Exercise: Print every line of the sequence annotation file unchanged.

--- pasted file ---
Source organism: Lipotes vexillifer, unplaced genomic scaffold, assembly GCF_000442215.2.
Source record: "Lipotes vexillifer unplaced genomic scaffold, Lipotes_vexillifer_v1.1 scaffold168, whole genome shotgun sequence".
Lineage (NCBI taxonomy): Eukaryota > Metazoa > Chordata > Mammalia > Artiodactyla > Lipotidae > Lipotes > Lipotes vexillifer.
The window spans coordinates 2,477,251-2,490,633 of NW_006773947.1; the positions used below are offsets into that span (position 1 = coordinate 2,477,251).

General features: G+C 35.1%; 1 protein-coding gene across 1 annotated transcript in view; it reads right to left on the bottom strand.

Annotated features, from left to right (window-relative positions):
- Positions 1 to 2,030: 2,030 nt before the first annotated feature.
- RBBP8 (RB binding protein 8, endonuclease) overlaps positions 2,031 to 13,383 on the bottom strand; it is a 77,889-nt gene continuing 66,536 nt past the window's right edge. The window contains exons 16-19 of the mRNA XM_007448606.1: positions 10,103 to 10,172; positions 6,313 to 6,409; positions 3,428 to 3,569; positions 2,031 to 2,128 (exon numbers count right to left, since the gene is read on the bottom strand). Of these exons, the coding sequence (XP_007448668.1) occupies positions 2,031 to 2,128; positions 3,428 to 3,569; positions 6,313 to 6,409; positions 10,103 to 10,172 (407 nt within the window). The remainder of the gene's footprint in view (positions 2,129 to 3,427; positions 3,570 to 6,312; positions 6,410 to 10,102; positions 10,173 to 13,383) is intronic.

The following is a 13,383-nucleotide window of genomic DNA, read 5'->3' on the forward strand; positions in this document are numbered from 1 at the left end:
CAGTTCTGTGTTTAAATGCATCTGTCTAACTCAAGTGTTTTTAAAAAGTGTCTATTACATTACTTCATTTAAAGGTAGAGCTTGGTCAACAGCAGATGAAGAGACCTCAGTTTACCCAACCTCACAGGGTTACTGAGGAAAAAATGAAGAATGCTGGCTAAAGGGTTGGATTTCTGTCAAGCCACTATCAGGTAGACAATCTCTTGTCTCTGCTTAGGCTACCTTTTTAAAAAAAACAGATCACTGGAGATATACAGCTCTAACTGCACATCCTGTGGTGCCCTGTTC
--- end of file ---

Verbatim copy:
Source organism: Lipotes vexillifer, unplaced genomic scaffold, assembly GCF_000442215.2.
Source record: "Lipotes vexillifer unplaced genomic scaffold, Lipotes_vexillifer_v1.1 scaffold168, whole genome shotgun sequence".
Lineage (NCBI taxonomy): Eukaryota > Metazoa > Chordata > Mammalia > Artiodactyla > Lipotidae > Lipotes > Lipotes vexillifer.
The window spans coordinates 2,477,251-2,490,633 of NW_006773947.1; the positions used below are offsets into that span (position 1 = coordinate 2,477,251).

General features: G+C 35.1%; 1 protein-coding gene across 1 annotated transcript in view; it reads right to left on the bottom strand.

Annotated features, from left to right (window-relative positions):
- Positions 1 to 2,030: 2,030 nt before the first annotated feature.
- RBBP8 (RB binding protein 8, endonuclease) overlaps positions 2,031 to 13,383 on the bottom strand; it is a 77,889-nt gene continuing 66,536 nt past the window's right edge. The window contains exons 16-19 of the mRNA XM_007448606.1: positions 10,103 to 10,172; positions 6,313 to 6,409; positions 3,428 to 3,569; positions 2,031 to 2,128 (exon numbers count right to left, since the gene is read on the bottom strand). Of these exons, the coding sequence (XP_007448668.1) occupies positions 2,031 to 2,128; positions 3,428 to 3,569; positions 6,313 to 6,409; positions 10,103 to 10,172 (407 nt within the window). The remainder of the gene's footprint in view (positions 2,129 to 3,427; positions 3,570 to 6,312; positions 6,410 to 10,102; positions 10,173 to 13,383) is intronic.

The following is a 13,383-nucleotide window of genomic DNA, read 5'->3' on the forward strand; positions in this document are numbered from 1 at the left end:
CAGTTCTGTGTTTAAATGCATCTGTCTAACTCAAGTGTTTTTAAAAAGTGTCTATTACATTACTTCATTTAAAGGTAGAGCTTGGTCAACAGCAGATGAAGAGACCTCAGTTTACCCAACCTCACAGGGTTACTGAGGAAAAAATGAAGAATGCTGGCTAAAGGGTTGGATTTCTGTCAAGCCACTATCAGGTAGACAATCTCTTGTCTCTGCTTAGGCTACCTTTTTAAAAAAAACAGATCACTGGAGATATACAGCTCTAACTGCACATCCTGTGGTGCCCTGTTC